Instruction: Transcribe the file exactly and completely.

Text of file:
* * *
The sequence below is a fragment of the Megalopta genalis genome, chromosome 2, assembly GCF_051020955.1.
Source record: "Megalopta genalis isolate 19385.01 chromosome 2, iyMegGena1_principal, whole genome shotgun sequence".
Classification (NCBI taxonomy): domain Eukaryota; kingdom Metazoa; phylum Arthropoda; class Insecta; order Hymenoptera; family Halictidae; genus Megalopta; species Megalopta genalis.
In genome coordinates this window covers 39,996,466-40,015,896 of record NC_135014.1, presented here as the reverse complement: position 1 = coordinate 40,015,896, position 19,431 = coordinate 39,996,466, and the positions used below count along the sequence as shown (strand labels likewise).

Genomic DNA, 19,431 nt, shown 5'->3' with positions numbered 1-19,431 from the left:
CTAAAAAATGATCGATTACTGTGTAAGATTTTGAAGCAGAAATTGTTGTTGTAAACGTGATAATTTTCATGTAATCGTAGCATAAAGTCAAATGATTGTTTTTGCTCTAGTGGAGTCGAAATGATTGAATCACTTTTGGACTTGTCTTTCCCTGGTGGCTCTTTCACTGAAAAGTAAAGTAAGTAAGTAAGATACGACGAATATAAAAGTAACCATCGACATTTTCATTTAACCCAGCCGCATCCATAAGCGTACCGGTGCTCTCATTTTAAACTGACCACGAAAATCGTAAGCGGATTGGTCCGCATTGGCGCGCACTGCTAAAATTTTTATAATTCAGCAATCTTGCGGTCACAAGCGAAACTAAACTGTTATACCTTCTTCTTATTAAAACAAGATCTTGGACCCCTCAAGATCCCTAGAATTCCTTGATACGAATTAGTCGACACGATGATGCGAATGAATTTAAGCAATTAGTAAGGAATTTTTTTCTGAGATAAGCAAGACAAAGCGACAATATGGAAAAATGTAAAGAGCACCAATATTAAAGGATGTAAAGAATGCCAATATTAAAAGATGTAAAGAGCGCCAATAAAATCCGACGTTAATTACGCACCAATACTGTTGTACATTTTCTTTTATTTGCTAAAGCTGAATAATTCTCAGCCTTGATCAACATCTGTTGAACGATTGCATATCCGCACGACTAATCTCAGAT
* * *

The sequence below is a fragment of the Megalopta genalis genome, chromosome 2, assembly GCF_051020955.1.
Source record: "Megalopta genalis isolate 19385.01 chromosome 2, iyMegGena1_principal, whole genome shotgun sequence".
Classification (NCBI taxonomy): domain Eukaryota; kingdom Metazoa; phylum Arthropoda; class Insecta; order Hymenoptera; family Halictidae; genus Megalopta; species Megalopta genalis.
In genome coordinates this window covers 39,996,466-40,015,896 of record NC_135014.1, presented here as the reverse complement: position 1 = coordinate 40,015,896, position 19,431 = coordinate 39,996,466, and the positions used below count along the sequence as shown (strand labels likewise).

Genomic DNA, 19,431 nt, shown 5'->3' with positions numbered 1-19,431 from the left:
CTAAAAAATGATCGATTACTGTGTAAGATTTTGAAGCAGAAATTGTTGTTGTAAACGTGATAATTTTCATGTAATCGTAGCATAAAGTCAAATGATTGTTTTTGCTCTAGTGGAGTCGAAATGATTGAATCACTTTTGGACTTGTCTTTCCCTGGTGGCTCTTTCACTGAAAAGTAAAGTAAGTAAGTAAGATACGACGAATATAAAAGTAACCATCGACATTTTCATTTAACCCAGCCGCATCCATAAGCGTACCGGTGCTCTCATTTTAAACTGACCACGAAAATCGTAAGCGGATTGGTCCGCATTGGCGCGCACTGCTAAAATTTTTATAATTCAGCAATCTTGCGGTCACAAGCGAAACTAAACTGTTATACCTTCTTCTTATTAAAACAAGATCTTGGACCCCTCAAGATCCCTAGAATTCCTTGATACGAATTAGTCGACACGATGATGCGAATGAATTTAAGCAATTAGTAAGGAATTTTTTTCTGAGATAAGCAAGACAAAGCGACAATATGGAAAAATGTAAAGAGCACCAATATTAAAGGATGTAAAGAATGCCAATATTAAAAGATGTAAAGAGCGCCAATAAAATCCGACGTTAATTACGCACCAATACTGTTGTACATTTTCTTTTATTTGCTAAAGCTGAATAATTCTCAGCCTTGATCAACATCTGTTGAACGATTGCATATCCGCACGACTAATCTCAGAT